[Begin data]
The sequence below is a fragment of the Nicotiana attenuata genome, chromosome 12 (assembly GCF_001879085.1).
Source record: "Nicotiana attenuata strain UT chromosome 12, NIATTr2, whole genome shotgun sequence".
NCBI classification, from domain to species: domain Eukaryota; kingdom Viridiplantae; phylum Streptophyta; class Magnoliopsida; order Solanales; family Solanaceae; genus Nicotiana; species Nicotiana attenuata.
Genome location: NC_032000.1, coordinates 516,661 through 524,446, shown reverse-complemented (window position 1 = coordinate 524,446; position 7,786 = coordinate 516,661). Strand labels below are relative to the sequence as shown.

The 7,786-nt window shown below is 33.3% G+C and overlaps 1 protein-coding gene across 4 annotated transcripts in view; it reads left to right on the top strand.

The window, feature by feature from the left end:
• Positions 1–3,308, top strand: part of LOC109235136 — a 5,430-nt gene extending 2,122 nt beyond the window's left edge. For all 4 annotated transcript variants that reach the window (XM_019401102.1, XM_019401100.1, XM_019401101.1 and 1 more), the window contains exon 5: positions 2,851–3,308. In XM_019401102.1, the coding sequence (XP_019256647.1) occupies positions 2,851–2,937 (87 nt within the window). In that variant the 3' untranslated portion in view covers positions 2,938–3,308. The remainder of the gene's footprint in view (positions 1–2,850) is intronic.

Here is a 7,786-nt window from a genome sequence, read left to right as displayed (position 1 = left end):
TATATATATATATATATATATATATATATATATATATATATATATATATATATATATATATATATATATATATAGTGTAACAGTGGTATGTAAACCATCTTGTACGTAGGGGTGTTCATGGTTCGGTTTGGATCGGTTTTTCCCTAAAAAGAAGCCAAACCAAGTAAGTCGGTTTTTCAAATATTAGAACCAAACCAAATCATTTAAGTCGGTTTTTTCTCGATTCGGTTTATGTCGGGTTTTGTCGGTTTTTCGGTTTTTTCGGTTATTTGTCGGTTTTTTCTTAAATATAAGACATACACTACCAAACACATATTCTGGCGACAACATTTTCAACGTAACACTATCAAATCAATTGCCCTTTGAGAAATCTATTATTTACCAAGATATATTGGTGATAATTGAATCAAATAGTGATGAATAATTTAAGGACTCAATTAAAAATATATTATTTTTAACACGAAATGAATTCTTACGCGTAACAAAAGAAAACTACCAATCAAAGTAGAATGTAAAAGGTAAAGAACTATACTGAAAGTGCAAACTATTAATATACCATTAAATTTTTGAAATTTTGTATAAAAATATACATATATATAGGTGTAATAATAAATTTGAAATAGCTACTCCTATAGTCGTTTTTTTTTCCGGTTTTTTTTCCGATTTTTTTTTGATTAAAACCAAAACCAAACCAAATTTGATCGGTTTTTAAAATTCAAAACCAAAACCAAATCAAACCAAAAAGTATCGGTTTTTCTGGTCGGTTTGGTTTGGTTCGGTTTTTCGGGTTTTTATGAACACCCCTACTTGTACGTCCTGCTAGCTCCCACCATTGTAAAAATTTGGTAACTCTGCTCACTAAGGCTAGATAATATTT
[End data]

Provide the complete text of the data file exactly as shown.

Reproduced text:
The sequence below is a fragment of the Nicotiana attenuata genome, chromosome 12 (assembly GCF_001879085.1).
Source record: "Nicotiana attenuata strain UT chromosome 12, NIATTr2, whole genome shotgun sequence".
NCBI classification, from domain to species: domain Eukaryota; kingdom Viridiplantae; phylum Streptophyta; class Magnoliopsida; order Solanales; family Solanaceae; genus Nicotiana; species Nicotiana attenuata.
Genome location: NC_032000.1, coordinates 516,661 through 524,446, shown reverse-complemented (window position 1 = coordinate 524,446; position 7,786 = coordinate 516,661). Strand labels below are relative to the sequence as shown.

The 7,786-nt window shown below is 33.3% G+C and overlaps 1 protein-coding gene across 4 annotated transcripts in view; it reads left to right on the top strand.

The window, feature by feature from the left end:
• Positions 1–3,308, top strand: part of LOC109235136 — a 5,430-nt gene extending 2,122 nt beyond the window's left edge. For all 4 annotated transcript variants that reach the window (XM_019401102.1, XM_019401100.1, XM_019401101.1 and 1 more), the window contains exon 5: positions 2,851–3,308. In XM_019401102.1, the coding sequence (XP_019256647.1) occupies positions 2,851–2,937 (87 nt within the window). In that variant the 3' untranslated portion in view covers positions 2,938–3,308. The remainder of the gene's footprint in view (positions 1–2,850) is intronic.

Here is a 7,786-nt window from a genome sequence, read left to right as displayed (position 1 = left end):
TATATATATATATATATATATATATATATATATATATATATATATATATATATATATATATATATATATATATAGTGTAACAGTGGTATGTAAACCATCTTGTACGTAGGGGTGTTCATGGTTCGGTTTGGATCGGTTTTTCCCTAAAAAGAAGCCAAACCAAGTAAGTCGGTTTTTCAAATATTAGAACCAAACCAAATCATTTAAGTCGGTTTTTTCTCGATTCGGTTTATGTCGGGTTTTGTCGGTTTTTCGGTTTTTTCGGTTATTTGTCGGTTTTTTCTTAAATATAAGACATACACTACCAAACACATATTCTGGCGACAACATTTTCAACGTAACACTATCAAATCAATTGCCCTTTGAGAAATCTATTATTTACCAAGATATATTGGTGATAATTGAATCAAATAGTGATGAATAATTTAAGGACTCAATTAAAAATATATTATTTTTAACACGAAATGAATTCTTACGCGTAACAAAAGAAAACTACCAATCAAAGTAGAATGTAAAAGGTAAAGAACTATACTGAAAGTGCAAACTATTAATATACCATTAAATTTTTGAAATTTTGTATAAAAATATACATATATATAGGTGTAATAATAAATTTGAAATAGCTACTCCTATAGTCGTTTTTTTTTCCGGTTTTTTTTCCGATTTTTTTTTGATTAAAACCAAAACCAAACCAAATTTGATCGGTTTTTAAAATTCAAAACCAAAACCAAATCAAACCAAAAAGTATCGGTTTTTCTGGTCGGTTTGGTTTGGTTCGGTTTTTCGGGTTTTTATGAACACCCCTACTTGTACGTCCTGCTAGCTCCCACCATTGTAAAAATTTGGTAACTCTGCTCACTAAGGCTAGATAATATTT